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I have read this question (no answer, just comments):

Light, including pulses of light, consists of many photons. A very short pulse has a wide range of frequencies. See The more general uncertainty principle, regarding Fourier transformsA single photon can also have a long or short duration, and a narrow or wide range of frequencies.

I have never heard of single photons with a wide rage of frequencies. Each photon is always supposed to have a single quantified energy/frequency, otherwise the quantum effects would not occur. Can you refer to studies that show single photons with a range of frequencies?

Relation between attosecond light pulses and photons?

And this:

This is very fast for a pulse of light, and it is actually so fast that the pulse of light is no longer a periodic electric-field oscillation, and instead it lasts only for a few cycles. But it is still not fast enough.

What is an "attosecond pulse", and what can you use it for?

Now we have had single photon emitters for a while and the photon is the smallest amount (quantum) of EM energy. But then the question remains, why are attosecond pulses better (for example to track electron orbitals) then single photon emissions? Very naively thinking, if you shoot single photons at the electron (atom), you are using the smallest quantum of energy to do so. Then why is attosecond pulse generation superior to single-photon emitters?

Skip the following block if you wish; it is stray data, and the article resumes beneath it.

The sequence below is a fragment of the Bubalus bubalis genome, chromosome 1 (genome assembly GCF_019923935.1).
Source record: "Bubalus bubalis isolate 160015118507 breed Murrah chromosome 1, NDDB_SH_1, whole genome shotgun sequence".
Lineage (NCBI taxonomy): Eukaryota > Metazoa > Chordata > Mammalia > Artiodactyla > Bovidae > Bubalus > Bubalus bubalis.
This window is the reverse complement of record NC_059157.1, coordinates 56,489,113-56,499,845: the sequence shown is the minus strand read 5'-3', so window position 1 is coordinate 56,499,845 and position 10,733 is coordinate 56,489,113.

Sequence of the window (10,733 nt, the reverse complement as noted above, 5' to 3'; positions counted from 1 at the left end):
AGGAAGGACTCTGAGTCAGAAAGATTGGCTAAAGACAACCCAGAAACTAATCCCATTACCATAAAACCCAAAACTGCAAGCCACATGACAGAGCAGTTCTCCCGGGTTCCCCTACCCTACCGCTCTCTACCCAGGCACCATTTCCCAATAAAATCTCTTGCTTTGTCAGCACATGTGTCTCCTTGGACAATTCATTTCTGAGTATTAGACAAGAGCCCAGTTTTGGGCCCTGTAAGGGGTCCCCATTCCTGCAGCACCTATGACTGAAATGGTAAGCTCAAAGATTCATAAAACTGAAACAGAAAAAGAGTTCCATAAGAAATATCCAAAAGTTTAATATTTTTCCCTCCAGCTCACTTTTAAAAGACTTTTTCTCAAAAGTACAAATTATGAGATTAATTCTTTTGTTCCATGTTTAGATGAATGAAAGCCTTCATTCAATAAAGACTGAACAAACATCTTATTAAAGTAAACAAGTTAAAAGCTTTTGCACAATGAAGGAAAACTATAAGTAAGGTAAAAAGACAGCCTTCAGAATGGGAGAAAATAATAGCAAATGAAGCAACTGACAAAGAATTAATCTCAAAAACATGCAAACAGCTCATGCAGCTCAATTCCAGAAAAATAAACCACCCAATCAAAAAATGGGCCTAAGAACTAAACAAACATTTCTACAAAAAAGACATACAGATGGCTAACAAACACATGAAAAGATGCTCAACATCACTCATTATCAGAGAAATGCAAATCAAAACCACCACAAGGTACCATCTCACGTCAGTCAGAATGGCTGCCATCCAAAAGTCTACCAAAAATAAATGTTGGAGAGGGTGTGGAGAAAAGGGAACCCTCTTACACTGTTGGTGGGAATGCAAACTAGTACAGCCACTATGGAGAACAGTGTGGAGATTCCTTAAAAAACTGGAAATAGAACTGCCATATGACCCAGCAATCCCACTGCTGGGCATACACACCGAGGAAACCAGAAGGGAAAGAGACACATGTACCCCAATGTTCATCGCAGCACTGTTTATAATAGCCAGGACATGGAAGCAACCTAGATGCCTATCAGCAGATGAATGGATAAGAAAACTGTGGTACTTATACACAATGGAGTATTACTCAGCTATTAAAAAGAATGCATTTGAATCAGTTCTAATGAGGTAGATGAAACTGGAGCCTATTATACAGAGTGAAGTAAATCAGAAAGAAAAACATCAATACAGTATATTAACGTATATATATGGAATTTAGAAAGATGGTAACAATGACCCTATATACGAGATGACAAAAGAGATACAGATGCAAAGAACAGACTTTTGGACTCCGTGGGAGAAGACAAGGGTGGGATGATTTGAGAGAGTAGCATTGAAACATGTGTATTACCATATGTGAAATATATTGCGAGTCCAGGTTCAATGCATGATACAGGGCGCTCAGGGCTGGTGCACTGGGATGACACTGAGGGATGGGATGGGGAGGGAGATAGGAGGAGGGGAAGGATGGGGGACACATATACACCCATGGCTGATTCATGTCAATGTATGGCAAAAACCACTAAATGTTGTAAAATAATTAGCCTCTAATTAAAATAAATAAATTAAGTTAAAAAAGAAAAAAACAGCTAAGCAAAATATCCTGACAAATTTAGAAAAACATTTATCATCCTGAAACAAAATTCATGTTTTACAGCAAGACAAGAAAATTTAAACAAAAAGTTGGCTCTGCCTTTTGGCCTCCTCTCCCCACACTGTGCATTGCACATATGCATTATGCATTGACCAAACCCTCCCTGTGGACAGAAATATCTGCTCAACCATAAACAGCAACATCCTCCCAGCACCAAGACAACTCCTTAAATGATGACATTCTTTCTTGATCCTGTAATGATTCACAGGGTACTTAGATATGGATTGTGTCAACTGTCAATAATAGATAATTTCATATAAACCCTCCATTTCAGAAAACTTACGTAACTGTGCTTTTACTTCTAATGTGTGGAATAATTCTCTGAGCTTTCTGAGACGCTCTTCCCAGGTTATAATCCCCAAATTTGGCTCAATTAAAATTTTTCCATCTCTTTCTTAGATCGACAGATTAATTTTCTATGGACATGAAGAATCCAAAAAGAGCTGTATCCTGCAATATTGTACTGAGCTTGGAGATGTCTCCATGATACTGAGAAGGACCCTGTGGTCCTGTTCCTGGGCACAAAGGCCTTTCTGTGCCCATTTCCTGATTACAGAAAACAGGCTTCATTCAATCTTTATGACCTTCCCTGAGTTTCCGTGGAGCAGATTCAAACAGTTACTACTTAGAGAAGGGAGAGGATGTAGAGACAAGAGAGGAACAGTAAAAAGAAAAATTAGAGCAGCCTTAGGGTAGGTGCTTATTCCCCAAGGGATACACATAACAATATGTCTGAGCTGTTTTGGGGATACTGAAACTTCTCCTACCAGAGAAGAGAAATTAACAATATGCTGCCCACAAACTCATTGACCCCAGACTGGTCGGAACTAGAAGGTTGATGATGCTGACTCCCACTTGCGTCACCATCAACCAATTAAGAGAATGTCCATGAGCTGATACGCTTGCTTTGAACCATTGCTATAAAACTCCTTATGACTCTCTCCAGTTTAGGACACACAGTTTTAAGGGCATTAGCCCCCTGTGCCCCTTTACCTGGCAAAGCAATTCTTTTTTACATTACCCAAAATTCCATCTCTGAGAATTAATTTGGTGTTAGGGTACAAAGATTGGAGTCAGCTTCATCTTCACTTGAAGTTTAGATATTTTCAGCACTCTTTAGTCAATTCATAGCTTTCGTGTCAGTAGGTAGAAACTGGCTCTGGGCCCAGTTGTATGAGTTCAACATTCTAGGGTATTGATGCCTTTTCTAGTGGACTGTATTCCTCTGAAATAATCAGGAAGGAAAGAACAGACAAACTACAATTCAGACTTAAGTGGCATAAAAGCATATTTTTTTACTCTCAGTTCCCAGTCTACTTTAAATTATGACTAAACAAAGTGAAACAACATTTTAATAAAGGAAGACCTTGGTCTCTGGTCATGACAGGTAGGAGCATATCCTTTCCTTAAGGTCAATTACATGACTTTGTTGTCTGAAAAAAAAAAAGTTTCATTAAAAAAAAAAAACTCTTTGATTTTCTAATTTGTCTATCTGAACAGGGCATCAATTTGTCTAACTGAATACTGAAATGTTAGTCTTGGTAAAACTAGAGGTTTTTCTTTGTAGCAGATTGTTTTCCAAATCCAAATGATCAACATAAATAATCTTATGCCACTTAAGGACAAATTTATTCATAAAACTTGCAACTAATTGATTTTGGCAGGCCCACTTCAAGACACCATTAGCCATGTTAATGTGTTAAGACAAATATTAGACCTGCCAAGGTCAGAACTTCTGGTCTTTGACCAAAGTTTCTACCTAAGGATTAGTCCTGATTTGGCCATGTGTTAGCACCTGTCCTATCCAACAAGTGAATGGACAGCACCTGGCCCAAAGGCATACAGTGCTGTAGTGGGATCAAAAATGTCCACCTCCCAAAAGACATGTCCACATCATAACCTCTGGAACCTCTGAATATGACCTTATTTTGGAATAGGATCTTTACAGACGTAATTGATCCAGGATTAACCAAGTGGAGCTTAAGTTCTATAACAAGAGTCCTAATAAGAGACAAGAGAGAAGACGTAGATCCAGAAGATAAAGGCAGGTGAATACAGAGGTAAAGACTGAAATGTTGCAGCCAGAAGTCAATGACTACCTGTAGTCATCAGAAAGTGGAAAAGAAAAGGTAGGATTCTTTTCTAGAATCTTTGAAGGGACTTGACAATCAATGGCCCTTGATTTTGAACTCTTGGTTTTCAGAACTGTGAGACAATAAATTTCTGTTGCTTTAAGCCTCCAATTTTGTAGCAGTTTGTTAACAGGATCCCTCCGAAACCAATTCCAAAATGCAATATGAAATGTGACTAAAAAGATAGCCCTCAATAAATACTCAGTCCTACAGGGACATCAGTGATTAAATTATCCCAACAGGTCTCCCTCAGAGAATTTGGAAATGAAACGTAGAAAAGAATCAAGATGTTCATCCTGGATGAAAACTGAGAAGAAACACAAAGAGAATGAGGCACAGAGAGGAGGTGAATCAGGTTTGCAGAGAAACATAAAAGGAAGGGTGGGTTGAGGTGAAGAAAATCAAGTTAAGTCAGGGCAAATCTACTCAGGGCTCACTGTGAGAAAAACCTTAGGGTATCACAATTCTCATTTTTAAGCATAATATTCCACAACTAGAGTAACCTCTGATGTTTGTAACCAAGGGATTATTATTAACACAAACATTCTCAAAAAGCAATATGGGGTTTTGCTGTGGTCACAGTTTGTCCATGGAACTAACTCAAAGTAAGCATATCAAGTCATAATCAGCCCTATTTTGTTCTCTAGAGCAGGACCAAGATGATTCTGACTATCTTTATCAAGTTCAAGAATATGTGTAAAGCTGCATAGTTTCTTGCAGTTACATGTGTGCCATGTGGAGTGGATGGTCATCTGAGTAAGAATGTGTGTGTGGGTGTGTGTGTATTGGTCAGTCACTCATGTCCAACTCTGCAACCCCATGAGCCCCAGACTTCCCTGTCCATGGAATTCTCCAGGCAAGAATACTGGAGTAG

Question:

  1. How can an attosecond pulse be shorter than a single photon (quantum) emission?
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"Single photon" means "anti-bunched" photons. It refers to the property where photons are emitted one at a time, with a reduced probability of emitting two or more photons simultaneously. It has nothing to do with the length of a pulse and it doesn't help you to confine when these anti-bunched photons interact with a probe. It's a property of the relation between photons.

Single-photon sources are designed to emit photons one at a time, but the emission process is governed by quantum mechanics, which inherently includes probabilistic behavior. This means that while you can control when the source is active and capable of emitting photons, the exact instant a photon is emitted within that period is not deterministically predictable. The activity-window can be long compared to the average time between emissions.

There is no classical representation of this emission in terms of a specific electromagnetic pulse propagating through space.

You don't know when a photon left the building (within the window of activity).

A laser pulse on the other hand is a burst of classical coherent light with a known length (e.g. by quickly switching the resonator on and off). You know when it left the building. You know when it hits the probe. So you can use it to probe the probe over time...

The only meaningful lengths that you can compare are given by the respective deterministic and measurable activity windows (and not the "photon length").

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  • $\begingroup$ thank you so much! $\endgroup$ Nov 16, 2023 at 5:22

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